In Tune With Nature: How Not to Catch a Buzz

September 15, 2008 | By | Comments (4)


You know how when you’re drinking tequila, people dare you to eat the worm? It’s a stupid thing to do, but chances are, if you’re surrounded by people who have been drinking tequila, “stupid” is no longer considered a criticism.

Well, I can do tequila drinkers one better. When you’re drinking beer, swallow the bee.

Ah, you say, how can I do that? Beer doesn’t come with bees.

Yes, but you can always add a bee. I did. Let me explain.

Ralph Anderson, Rose, Nguyen, and I had just finished the perfect photo shoot at John and Marsha Warren’s home in Cashiers, North Carolina. Fall colors were peaking. Mountain music from John’s band filled the crisp air. Friends of the Warrens had dropped by to enjoy good times, good food, and and some very good adult beverages. I, being a naturally agreeable sort, opted to join them.

Fortunately, I was prepared. Ralph and I had purchased some excellent microbrews earlier in the day and were cooling them in the mountain creek that runs past John’s house. I popped one open, then left it on a rock for a few moments while I assisted Ralph with something. Not wanting to miss the party, I went back, grabbed the beer, walked into the Warrens’ house, took a deep, long swig, and discovered…

…..there was a big yellow jacket in my beer.

Or, to be more precise, there had been. Now it was in my mouth.

Turns out yellow jackets don’t much like being in people’s mouths. Makes ’em kinda ornery and spiteful. I discovered this when out of deep compassion for every living thing, I spat out the bee, and the savage little creep stung me anyway. Right on my lower lip.

My lip starts inflating like a tire at Pep Boys. Marsha somehow feels responsible (and she should — after all, it was her bee), so she immediately gets some ice to put on it. Great — now I’m sitting in the middle of a party with an ice-cold tire growing on my face.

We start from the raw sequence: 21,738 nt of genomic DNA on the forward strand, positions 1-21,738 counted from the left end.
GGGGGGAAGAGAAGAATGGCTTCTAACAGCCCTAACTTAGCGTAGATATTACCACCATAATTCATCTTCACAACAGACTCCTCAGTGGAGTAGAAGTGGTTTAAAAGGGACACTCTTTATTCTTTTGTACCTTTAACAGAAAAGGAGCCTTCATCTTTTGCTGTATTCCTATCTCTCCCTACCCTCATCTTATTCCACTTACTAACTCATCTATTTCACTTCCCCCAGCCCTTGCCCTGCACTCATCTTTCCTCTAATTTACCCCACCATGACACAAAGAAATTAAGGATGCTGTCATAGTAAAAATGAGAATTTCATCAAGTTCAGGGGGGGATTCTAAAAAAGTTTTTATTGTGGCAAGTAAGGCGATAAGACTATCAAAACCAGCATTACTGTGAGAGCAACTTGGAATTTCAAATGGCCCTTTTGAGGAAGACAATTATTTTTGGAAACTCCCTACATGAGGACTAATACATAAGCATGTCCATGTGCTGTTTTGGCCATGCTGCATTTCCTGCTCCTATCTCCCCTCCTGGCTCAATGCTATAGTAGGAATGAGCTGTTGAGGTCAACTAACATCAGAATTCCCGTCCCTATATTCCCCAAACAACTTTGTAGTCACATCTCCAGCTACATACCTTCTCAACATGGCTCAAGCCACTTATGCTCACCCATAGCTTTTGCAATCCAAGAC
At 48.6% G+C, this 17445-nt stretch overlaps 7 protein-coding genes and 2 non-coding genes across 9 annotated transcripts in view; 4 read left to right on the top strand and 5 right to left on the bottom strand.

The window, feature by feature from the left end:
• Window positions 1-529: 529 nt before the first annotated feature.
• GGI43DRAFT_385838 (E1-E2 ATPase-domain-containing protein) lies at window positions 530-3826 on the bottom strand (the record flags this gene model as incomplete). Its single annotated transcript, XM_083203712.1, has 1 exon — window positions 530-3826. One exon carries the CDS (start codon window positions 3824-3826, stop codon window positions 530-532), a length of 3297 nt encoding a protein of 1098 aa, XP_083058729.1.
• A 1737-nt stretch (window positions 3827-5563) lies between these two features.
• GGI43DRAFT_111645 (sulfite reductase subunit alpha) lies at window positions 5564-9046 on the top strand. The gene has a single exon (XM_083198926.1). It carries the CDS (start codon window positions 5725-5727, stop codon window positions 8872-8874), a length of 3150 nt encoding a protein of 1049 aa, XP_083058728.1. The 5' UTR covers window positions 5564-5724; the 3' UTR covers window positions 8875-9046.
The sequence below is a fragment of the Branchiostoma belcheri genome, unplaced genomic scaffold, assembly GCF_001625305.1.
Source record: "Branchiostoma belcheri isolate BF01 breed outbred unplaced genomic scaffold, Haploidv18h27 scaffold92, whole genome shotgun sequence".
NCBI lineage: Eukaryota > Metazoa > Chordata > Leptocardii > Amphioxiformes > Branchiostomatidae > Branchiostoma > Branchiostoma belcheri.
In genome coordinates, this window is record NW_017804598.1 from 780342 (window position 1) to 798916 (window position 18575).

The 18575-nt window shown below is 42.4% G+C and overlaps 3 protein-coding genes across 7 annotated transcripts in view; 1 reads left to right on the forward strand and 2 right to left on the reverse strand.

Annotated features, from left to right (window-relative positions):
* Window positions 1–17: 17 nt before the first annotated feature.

I basked in group sympathy for 10 minutes or so, which ordinarily would have given me a swollen head, but that train had already left the station. Then I told everybody good-bye. My wife was expecting me at home that night, so if I hoped to get there before midnight, I had to leave now.

About an hour later, my cell phone rings in the car. Marsha is calling. I can hear lots of laughter in the background. Obviously, people are still having a good time. Marsha asks me where I am.

“I’m just now crossing the Georgia state line,” I tell her. “My lower lip crossed two minutes earlier.”


  1. Allison

    I love Karma! LOL!

    September 29, 2008 at 2:54 pm
  2. Grumpy

    If the object is to have a vine that never attracts bees, you should plant a non-blooming one, such as creeping fig or Boston ivy. The problem is, most ornamental vines that you can buy are popular precisely because they have showy flowers. This shouldn’t cause a big problems with bees, however. Most vines, including the coral honeysuckle, bloom only for a short time or sporadically, so bees aren’t around all that long. And as I said before, the bees aren’t interested in people and shouldn’t cause any problems. I realize that some people deathly scared of bees and no argument I could make will change their minds. If they just can’t get past the idea of bees around the arbor for a week or two, plant creeping fig (Ficus pumila). Grumpy

    September 28, 2008 at 7:39 pm
  3. Judith Tye

    I think it was about bees that I consulted you…as in what vine, suitable for an arbor at a kind-of cafe (the Gospel Cafe in Waco, as a matter of fact) would NOT attract bees. We seem to have decided on Coral Honeysuckle, based on the fact that I have one and haven’t seen bees around it. Of course, in Texas it’s much too hot to be fiddling around outside looking for bees…for about four months out of the year, anyway. Still….

    September 27, 2008 at 8:00 pm
  4. Wade Kwon

    Steve, you’re killing me. The only true remedy for a situation like this is more beer.

    September 15, 2008 at 2:24 pm

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